1800-1810. Basement and 2-storey, 5-bay rectangular-plan house (residential school, 2002) with irregular L-plan 1970s extension attached to W. Doric portico to principal elevation. Squared, snecked, stugged stone, droved ashlar to ground floor string course, eaves course. Raised, droved ashlar margins to arises with droved rybats, raised ashlar window surrounds. Eaves cornice with low parapet, coped pediment to advanced central section of S elevation. 1970s 2-storey L-plan school running to W and N of house; render, numerous openings (not included in listing).
N (ENTRANCE) ELEVATION: symmetrical elevation. Single storey portico to slightly advanced central entrance bay, 2 steps to raised platform bridging basement area. 2 Doric columns with corresponding pilasters supporting entablature with low parapet. Centred door with flanking pair of windows evenly arranged to slightly recessed bays at ground and 1st floor, moulded architraves, console brackets with acanthus leaf detailing supporting corniced hoodmoulds to ground floor windows. 5 evenly arranged small windows to basement.
E ELEVATION: near symmetrical elevation. Centred window to advanced central bay at ground and 1st floor flanked by shorter slit windows. Centred windows to outerbays at ground and 1st floor. Basement door with flanking slit window to right, modern rendered extension to left at advanced central bay to basement. Service courtyard opposite basement; flag stones to ground, rubble retaining wall with render to SE section, droved ashlar opening to service tunnel running to NE, rubble construction tunnel.
S ELEVATION: symmetrical 2-storey 5-bay elevation with advanced pedimented central bay. 3 steps to centred door at advanced bay, large 1st floor stair window set close above; both with console brackets supporting corniced hoodmould. Flanking pair of windows evenly arranged to slightly recessed bays at ground and 1st floor.
W ELEVATION: original ground and 1st floor windows arranged evenly to left. Modern 1970s extension to centre and right, blocked long window to right.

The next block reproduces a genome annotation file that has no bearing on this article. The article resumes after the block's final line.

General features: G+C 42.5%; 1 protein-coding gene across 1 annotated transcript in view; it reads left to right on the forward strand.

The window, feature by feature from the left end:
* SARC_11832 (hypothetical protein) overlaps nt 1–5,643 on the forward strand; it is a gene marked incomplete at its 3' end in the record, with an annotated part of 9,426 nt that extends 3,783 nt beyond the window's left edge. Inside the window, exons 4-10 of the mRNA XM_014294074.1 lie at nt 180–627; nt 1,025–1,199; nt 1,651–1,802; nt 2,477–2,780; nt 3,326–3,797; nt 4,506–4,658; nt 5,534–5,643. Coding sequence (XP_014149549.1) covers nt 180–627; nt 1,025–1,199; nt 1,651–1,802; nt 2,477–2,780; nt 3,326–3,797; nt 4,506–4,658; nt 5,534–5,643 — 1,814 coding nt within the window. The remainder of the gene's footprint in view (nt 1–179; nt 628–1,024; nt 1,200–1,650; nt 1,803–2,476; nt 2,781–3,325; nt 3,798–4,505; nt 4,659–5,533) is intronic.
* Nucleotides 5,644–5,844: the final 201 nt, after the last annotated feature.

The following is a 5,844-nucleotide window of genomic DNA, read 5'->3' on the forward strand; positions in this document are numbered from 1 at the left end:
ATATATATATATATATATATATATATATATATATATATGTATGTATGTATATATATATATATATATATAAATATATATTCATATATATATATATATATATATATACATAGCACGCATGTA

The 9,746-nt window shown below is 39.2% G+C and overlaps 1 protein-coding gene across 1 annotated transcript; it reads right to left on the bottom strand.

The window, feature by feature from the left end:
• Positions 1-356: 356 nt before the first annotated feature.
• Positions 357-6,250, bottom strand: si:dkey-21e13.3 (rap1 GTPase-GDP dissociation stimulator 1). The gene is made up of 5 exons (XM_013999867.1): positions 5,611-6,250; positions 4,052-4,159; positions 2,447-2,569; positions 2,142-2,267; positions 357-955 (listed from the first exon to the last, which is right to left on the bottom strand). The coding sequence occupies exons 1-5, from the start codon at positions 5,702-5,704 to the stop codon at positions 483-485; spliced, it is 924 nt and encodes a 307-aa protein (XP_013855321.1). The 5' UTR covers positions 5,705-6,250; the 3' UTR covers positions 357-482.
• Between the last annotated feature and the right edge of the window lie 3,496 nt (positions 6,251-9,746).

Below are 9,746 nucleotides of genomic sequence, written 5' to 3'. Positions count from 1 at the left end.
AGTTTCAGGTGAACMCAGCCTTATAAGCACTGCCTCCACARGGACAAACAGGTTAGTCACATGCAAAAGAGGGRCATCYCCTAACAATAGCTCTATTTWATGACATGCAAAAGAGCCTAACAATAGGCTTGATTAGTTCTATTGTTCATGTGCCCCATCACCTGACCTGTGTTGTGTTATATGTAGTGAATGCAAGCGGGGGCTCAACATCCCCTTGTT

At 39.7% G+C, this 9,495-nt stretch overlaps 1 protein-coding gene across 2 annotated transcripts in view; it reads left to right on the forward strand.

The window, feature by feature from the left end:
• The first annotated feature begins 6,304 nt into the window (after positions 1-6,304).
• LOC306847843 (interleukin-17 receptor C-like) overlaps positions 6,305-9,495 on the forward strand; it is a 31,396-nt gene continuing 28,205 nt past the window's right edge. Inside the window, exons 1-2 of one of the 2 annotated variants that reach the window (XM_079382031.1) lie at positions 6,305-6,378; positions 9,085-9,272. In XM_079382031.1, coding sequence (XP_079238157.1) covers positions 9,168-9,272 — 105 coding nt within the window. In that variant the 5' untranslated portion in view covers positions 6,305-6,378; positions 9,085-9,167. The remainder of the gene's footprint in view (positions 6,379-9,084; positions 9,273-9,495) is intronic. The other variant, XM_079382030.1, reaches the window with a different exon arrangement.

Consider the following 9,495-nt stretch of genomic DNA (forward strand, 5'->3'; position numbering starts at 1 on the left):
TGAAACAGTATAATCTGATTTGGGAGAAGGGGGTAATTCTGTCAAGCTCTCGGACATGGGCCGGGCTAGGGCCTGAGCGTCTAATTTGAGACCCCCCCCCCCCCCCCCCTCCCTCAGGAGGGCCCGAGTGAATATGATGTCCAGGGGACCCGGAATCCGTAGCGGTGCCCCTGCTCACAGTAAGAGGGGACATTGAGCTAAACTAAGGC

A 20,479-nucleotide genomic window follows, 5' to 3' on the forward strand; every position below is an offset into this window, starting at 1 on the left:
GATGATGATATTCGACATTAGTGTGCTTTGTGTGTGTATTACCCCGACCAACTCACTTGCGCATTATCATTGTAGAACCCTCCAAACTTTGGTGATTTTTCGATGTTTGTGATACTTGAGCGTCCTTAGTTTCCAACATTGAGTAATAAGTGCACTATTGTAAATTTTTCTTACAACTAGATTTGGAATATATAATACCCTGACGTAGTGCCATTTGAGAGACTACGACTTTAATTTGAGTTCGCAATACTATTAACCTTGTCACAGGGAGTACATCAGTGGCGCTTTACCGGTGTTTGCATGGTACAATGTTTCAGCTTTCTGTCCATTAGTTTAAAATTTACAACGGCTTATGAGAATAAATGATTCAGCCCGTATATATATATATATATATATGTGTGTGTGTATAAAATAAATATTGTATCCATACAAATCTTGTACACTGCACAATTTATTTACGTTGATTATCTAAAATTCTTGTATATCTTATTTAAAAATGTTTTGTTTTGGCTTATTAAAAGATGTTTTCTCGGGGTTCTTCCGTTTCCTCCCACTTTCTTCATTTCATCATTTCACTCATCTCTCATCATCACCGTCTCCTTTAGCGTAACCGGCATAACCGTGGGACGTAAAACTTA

Timber panelled door, 4-pane lying-pane letterbox fanlight, decorative cast-iron fleur de lys railings to N elevation. Predominantly 12-pane timber sash and case windows. Piended roof, grey slate, various rooflights. Low squat corniced stone stacks to central platform; pair to E, stack to centre, stack to W. Modern inserted fire-escape door to roof of W elevation, tile hung cheeks, cast-iron stairs to modern extension.
INTERIOR: entrance vestibule; decorative Minton tiles, full-height blind niche to right, pilastered central doorpiece with entablature. Hall; pilastered central doorpiece with entablature, large segmental arched openings blocked with modern doors leading to axial corridors running E-W. Decorative plasterwork to ceilings to principal rooms to NE and SE; SE with original grey marble fireplace flanked by blocked niches.
PEDESTRIAN GATE TO S BOUNDARY WALL: bold, squat doorpiece; central timber modern door, ashlar stone surround with inserted corniced capital, slightly advanced square pillars with coping and string course.
Statement of Special Interest
NOTES: B-Group with Hillside House Walled Garden. Hillside House is one of Aberdour's largest and grandest mansions. It is situated in a very prominent position on a raised embankment to the north of the village. The house was built on the site of a 17th century house: a lookout tower was created from the remains of the original house. To the SE of the tower stood a late 16th century dovecot, both structures were demolished in 1960. The houses? grounds were well landscaped, maps from the mid 19th century show tree lined avenues, well planted park land and a large walled garden to the north of the house. In 1856 Mary White describes a family outing and notes that the road they took was "over-arched with fine trees, barley fields and sheep on one side and the beautiful grounds of Hillside on the other". The house was served by a gatelodge to the south and one to the north. The north lodge (opposite Croftgary farm) no longer exists, however the remnants of a tree line avenue stretch towards Hillside. It is possible that the gateway to the new cemetery (which came into being in the earlier 20th century) along Mill Road and a set of pedestrian gates facing each other across Mill Road were re-sited from the north lodge. It is recorded that in 1822 the owner was a James Stuart, clerk to the signet. Stuart had a town residence in Charlotte Square, Edinburgh, Hillside was used as his country residence. He is remembered as fighting the second last duel in Fife in the village of Auchtertool. His opponent Alexander Boswell was fatally wounded, however Stuart at trial was acquitted of murder and was said to be 'a man of honour' (N MacDonald). In the early 1830s Stuart sold Hillside to William Fraser, the house was subsequently sold to the Witherspoon family in 1856 who remained there till 1934. During the Second World War the house was used by the armed forces, graffiti carved into the doors of a series of vaulted storerooms in the basement testify to where errant soldiers were held. In the 1960s the house was taken over by the Salesian Fathers of St John Bosco and used as a List D school, it was at this time that the modern extensions were added. In 1982 the school was purchased by the 'Hillside School Trust' and from this time onwards became a residential school. The house is used as one of the accommodation blocks for children attending the school, (2002).